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If you have lost a family member due to the negligence of another person or company, you may have the right to file a wrongful death suit on their behalf. While no amount of money can return your loved one, a civil lawsuit can help prevent this from happening to another family. Discussing your legal options with a Columbus personal injury attorney may give you the insight you need into a wrongful death claim.

In some cases, death can leave that person’s family in a difficult situation. Anyone dependent on the decedent’s salary could quickly find themselves in a financial hole. With the assistance of a Columbus wrongful death lawyer, your family may be able to recover the compensation they need to survive.

Wrongful Death in Georgia

Under Georgia law, a “wrongful death” is a death due to a negligent, reckless, criminal, or intentional act. Proving negligence in a Columbus wrongful death case is similar to that in a car crash lawsuit. A plaintiff must show the defendant owed a duty to the plaintiff, the defendant breached that duty, and that breach damaged the plaintiff.

Unlike a car crash lawsuit, the decedent cannot bring a lawsuit in their own name. The person with the right to bring a wrongful death suit can vary under Georgia law. The guidance of an experienced Columbus wrongful death attorney might help in identifying the appropriate party to file suit.

Standing to File a Wrongful Death Suit

The person with the standing to file a wrongful death lawsuit in Georgia varies depending on the circumstances. However, state law applies a formula used to identify the party with standing to file suit. The right to file suit necessarily follows a hierarchy. The right travels down the list of potential family members until it reaches someone with the ability to file a lawsuit.

A surviving spouse always has the strongest claim to file a Georgia wrongful death suit. If the couple had minor children, the surviving spouse retains the right to file suit but must represent each minor child during the proceedings. The right to file goes to surviving children if the decedent has no spouse.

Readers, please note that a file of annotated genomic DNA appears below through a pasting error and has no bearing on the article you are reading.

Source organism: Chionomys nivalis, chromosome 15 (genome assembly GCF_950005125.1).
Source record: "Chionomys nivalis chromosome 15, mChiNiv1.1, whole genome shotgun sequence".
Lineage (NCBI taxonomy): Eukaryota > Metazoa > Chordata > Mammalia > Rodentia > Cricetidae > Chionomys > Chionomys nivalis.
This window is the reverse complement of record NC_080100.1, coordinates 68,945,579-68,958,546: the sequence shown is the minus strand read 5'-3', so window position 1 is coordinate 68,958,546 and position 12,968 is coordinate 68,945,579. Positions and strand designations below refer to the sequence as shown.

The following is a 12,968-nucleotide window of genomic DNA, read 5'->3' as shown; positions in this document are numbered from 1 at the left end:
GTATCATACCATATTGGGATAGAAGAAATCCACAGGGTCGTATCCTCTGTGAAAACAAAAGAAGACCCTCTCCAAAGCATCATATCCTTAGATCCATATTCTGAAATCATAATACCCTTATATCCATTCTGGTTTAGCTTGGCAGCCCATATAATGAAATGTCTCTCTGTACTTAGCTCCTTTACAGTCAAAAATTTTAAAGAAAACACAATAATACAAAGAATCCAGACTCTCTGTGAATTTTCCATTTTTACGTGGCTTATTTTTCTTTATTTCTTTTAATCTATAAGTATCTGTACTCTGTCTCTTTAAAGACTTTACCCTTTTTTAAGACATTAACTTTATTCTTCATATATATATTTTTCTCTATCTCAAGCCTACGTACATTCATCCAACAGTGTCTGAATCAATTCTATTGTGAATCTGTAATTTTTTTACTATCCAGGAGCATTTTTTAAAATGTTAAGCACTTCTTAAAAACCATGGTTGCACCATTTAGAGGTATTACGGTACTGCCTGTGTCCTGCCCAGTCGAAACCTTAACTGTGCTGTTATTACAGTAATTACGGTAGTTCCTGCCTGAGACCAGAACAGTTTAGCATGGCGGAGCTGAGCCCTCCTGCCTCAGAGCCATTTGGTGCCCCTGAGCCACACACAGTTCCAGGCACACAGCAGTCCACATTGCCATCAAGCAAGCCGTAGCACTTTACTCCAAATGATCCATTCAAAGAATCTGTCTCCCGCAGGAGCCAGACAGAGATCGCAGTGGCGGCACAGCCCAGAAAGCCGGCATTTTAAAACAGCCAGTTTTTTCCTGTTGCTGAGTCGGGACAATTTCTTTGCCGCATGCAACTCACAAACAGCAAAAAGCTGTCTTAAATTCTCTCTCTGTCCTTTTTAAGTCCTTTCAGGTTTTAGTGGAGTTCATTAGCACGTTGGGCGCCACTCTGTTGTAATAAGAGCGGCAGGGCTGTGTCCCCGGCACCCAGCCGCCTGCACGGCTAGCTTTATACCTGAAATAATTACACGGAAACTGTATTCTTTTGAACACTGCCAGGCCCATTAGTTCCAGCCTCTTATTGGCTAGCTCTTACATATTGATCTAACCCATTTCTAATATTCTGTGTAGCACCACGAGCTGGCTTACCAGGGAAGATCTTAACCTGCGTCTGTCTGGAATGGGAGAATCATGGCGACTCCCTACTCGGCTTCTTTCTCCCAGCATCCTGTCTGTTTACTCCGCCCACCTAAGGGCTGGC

Next on the list are the parents of the deceased person. The surviving parents may only file if there are no surviving spouses or children. If the parents are not alive, the personal representative of the deceased’s estate may bring the claim.

Statute of Limitations

Every type of lawsuit in Georgia has a statute of limitations. This statute sets a time limit on the filing of a lawsuit. If a lawsuit is not filed before the time limit expires, the court can dismiss a claim. In other words, missing this deadline could cost you the opportunity to recover compensation from the person responsible for the death of your loved one.

According to Georgia law, the statute of limitations on a wrongful death case is two years from the date of death. Most of the time, the ability to file a lawsuit is lost once two years elapse. However, it is worth noting there are limited exceptions that can extend the 2-year window. For example, the statute of limitations may be tolled temporarily if the decedent’s estate has not been through probate or if there is a pending criminal case related to the same cause of death.

Call a Columbus Wrongful Death Attorney As Soon As Possible

A Columbus wrongful death lawyer might be able to help you recover monetary compensation for the death of your loved one. While this money can never replace a member of your family, the process could prevent a similar result from happening to someone else in the future. When you are ready, reach out to an attorney to learn more about how a wrongful death claim works.

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